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The people exerting the most important Canadian influence in Hollywood right now are Dagmar Dunlevy, André Guimond, Ray Arco and Noemia Young. Never heard of them? Don't worry, most of us in the Canadian media haven't either -- even though all four supposedly have submitted "four items of exemplary work" each to Canadian media outlets in the last 12 months to ensure their status as "active members" of the Hollywood Foreign Press Association.

Whatever the quantity or quality of that work, it's the quartet's status as the only Canucks among the 91 active members of the 2005-06 HFPA that accounts for their Hollywood heft. This is because every year at this time the HFPA, which was founded 60-odd years ago, gets the world geared up for its Golden Globes ceremony.

A decade ago the Globes were considered just another tacky awards whoop-up. Now they're second only to the Oscars as the gold standard of Hollywood achievement. Last year, the Globes' NBC broadcast attracted an audience of 27 million Americans, just 6 million shy of what the Oscar telecast got in 2003. Indeed, the Globes -- both the short list (the 2005 edition of which was announced this week) and the actual awards (to be handed out Jan. 16) -- are regarded as a kind of Coles Notes for the Oscars, harbingers of the way the 6,000-plus members of the Academy of Motion Picture Arts and Sciences will cast their all-important ballots.

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Of course, almost all movie awards are suspect, glam or no. I mean, Braveheart really wasn't the best film of 1995, was it? But the Golden Globes always have seemed the most suspect, perhaps because only 30 or 35 of the HFPA members are real working foreign journalists, and even here we're not talking Cahiers du Cinéma, let alone the Prince Albert Daily Herald: The biggest claim to Canadian fame for Dunlevy, who's been with the HFPA for more than 20 years, including two terms as president, seems to be the Dagmar in Hollywood Q&A feature she writes for Flare magazine.

Some other members seem to freelance infrequently -- I managed to locate an article on Bruce Willis by Guimond in a 1998 issue of the Winnipeg Free Press -- and, as Sharon Waxman reported three years ago in The Washington Post, "a large number make their living at other professions, including teaching, real estate, car sales and film promotion." One past president even owned a dress shop in Los Angeles. The rising fortunes of the Golden Globes are a reflection of an anxiety-prone, fiercely competitive, ultra-expensive industry that doesn't seem to care who's giving out the prizes, just that there are prizes being given and the donors have a nice name.The financial health of Atom Egoyan's movie, Where the Truth Lies, now rests in the hands of European cinéastes, rep-house and TV programmers, and the DVD/VHS market.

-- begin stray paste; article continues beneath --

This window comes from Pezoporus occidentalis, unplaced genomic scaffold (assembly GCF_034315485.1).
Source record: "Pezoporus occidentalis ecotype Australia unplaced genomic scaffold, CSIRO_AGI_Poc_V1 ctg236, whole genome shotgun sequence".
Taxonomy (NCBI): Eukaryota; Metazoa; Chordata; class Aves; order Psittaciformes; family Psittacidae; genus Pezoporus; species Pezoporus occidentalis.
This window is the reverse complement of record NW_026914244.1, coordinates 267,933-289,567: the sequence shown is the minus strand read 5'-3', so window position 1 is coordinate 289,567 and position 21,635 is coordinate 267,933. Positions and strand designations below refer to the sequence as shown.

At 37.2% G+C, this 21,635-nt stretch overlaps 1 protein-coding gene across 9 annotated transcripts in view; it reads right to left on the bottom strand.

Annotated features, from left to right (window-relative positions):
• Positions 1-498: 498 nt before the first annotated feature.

The controversial noirish thriller recently wrapped its inaugural run in commercial theatres across North America, grossing $587,539 in Canada and a just over $1-million in America, where it was released in mid-October as an "unrated" feature after its distributor failed to overturn an R mark given earlier by the Motion Picture Association.

Since the movie, which had its world premiere more than seven months ago at the Cannes festival, reportedly cost about $29-million to make, it would seem it has many rivers to cross before it earns out. Truth recently opened in Great Britain on 45 screens, where it's earned more than $470,000. A German showcase is set for February. For the first time in its half-century history, the Canadian edition of TV Guide is publishing a double issue. Dated Dec. 24-Jan. 6, it's on newsstands Monday with a cover price of $1.99 -- 50 cents less than what's usually charged.

Editor Jaimie Hubbard is using the occasion to debut a new look for the mag. Since TV Guide has a circulation of more than 300,000 here, he's calling the revamp -- which features a cover story on what the cast of Desperate Housewives is doing for Christmas in their real lives -- "the biggest testing-group session in the country."

TV Guide's last big change look-wise occurred in 2004 when its publisher scrapped the mag's long-running digest format for a trim size similar to that of a comic book.

The big switcheroo this time is in the listings: They're going to be completely in colour; they're going to contain more pictures -- and instead of detailing what's on every half-hour or hour, "we're focusing on highlights more," says Hubbard. As a result, the lists are going to be organized not by time but by category -- or, more precisely, by six different categories: lifestyle, home and food, news and documentaries, life and reality, comedy, and drama.

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